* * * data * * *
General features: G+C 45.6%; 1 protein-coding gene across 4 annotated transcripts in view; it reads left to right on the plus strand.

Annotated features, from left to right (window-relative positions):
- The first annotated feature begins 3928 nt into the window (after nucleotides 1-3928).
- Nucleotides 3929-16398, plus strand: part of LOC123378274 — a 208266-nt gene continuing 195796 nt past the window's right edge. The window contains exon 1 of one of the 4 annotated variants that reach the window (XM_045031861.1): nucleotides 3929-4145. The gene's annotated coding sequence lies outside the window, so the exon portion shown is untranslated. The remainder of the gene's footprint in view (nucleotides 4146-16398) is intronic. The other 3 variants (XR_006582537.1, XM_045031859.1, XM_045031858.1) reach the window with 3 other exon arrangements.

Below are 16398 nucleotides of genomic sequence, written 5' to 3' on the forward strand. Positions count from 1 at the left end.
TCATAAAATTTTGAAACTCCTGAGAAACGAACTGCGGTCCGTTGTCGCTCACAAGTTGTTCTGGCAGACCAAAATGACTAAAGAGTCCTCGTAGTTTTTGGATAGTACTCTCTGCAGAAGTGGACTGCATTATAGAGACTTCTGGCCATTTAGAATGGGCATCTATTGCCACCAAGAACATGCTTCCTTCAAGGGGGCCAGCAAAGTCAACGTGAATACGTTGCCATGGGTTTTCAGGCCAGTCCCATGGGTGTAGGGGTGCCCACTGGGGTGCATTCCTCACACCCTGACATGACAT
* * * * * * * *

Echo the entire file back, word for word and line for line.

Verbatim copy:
General features: G+C 45.6%; 1 protein-coding gene across 4 annotated transcripts in view; it reads left to right on the plus strand.

Annotated features, from left to right (window-relative positions):
- The first annotated feature begins 3928 nt into the window (after nucleotides 1-3928).
- Nucleotides 3929-16398, plus strand: part of LOC123378274 — a 208266-nt gene continuing 195796 nt past the window's right edge. The window contains exon 1 of one of the 4 annotated variants that reach the window (XM_045031861.1): nucleotides 3929-4145. The gene's annotated coding sequence lies outside the window, so the exon portion shown is untranslated. The remainder of the gene's footprint in view (nucleotides 4146-16398) is intronic. The other 3 variants (XR_006582537.1, XM_045031859.1, XM_045031858.1) reach the window with 3 other exon arrangements.

Below are 16398 nucleotides of genomic sequence, written 5' to 3' on the forward strand. Positions count from 1 at the left end.
TCATAAAATTTTGAAACTCCTGAGAAACGAACTGCGGTCCGTTGTCGCTCACAAGTTGTTCTGGCAGACCAAAATGACTAAAGAGTCCTCGTAGTTTTTGGATAGTACTCTCTGCAGAAGTGGACTGCATTATAGAGACTTCTGGCCATTTAGAATGGGCATCTATTGCCACCAAGAACATGCTTCCTTCAAGGGGGCCAGCAAAGTCAACGTGAATACGTTGCCATGGGTTTTCAGGCCAGTCCCATGGGTGTAGGGGTGCCCACTGGGGTGCATTCCTCACACCCTGACATGACAT